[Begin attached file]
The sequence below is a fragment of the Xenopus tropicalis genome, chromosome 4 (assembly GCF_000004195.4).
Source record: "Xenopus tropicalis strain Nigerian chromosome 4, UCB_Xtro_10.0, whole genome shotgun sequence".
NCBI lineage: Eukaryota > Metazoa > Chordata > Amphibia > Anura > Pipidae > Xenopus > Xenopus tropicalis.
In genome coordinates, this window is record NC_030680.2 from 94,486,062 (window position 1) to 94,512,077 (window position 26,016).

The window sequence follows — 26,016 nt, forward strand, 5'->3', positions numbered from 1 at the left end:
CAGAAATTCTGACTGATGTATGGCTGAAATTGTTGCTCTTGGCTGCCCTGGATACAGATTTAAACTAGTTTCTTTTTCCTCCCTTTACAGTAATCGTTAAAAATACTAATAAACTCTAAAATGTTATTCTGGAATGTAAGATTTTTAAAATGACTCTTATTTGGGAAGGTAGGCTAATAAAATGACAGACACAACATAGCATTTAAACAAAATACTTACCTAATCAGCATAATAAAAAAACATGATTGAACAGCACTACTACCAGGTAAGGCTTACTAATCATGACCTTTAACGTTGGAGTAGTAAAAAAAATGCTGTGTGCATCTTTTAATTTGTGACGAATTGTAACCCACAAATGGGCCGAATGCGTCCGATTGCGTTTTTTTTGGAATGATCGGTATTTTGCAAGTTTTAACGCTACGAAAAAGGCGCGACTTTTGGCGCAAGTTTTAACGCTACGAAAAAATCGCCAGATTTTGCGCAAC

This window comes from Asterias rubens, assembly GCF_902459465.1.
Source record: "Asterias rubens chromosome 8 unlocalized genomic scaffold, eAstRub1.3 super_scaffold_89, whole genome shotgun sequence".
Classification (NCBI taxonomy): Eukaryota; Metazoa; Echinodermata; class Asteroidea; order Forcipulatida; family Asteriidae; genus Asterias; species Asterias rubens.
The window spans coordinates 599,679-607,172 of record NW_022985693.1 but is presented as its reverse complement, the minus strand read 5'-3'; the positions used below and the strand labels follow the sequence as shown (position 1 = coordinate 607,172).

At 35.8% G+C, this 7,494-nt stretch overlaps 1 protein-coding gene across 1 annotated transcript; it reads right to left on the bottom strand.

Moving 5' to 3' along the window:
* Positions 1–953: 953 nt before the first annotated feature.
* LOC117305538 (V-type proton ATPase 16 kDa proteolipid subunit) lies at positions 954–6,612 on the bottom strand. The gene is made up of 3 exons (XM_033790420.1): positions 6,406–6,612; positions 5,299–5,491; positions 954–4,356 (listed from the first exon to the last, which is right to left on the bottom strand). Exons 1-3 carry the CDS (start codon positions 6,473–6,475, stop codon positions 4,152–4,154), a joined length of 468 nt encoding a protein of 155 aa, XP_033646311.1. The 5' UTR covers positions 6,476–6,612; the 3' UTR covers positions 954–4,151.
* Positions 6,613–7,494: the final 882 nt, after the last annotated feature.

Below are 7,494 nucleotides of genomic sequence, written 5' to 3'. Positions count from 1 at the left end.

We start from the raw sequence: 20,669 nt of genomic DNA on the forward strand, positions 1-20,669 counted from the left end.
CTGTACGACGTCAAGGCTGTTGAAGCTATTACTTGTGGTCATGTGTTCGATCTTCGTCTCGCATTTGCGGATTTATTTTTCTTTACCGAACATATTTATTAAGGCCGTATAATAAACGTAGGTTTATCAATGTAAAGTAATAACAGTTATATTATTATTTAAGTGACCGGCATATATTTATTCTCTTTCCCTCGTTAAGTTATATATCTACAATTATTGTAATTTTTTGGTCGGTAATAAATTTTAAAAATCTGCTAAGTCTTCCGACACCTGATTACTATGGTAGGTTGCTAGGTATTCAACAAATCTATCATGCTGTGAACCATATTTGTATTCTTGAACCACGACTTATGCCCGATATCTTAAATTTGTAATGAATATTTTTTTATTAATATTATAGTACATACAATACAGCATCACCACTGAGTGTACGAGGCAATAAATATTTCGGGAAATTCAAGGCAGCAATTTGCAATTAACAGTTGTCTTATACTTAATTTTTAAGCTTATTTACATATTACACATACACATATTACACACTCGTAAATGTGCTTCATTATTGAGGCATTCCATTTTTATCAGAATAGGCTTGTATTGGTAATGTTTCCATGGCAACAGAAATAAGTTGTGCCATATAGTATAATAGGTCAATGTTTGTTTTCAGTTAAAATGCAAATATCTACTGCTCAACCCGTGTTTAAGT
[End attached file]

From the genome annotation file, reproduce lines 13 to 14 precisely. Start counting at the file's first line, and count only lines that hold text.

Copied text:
* Positions 1–953: 953 nt before the first annotated feature.
* LOC117305538 (V-type proton ATPase 16 kDa proteolipid subunit) lies at positions 954–6,612 on the bottom strand. The gene is made up of 3 exons (XM_033790420.1): positions 6,406–6,612; positions 5,299–5,491; positions 954–4,356 (listed from the first exon to the last, which is right to left on the bottom strand). Exons 1-3 carry the CDS (start codon positions 6,473–6,475, stop codon positions 4,152–4,154), a joined length of 468 nt encoding a protein of 155 aa, XP_033646311.1. The 5' UTR covers positions 6,476–6,612; the 3' UTR covers positions 954–4,151.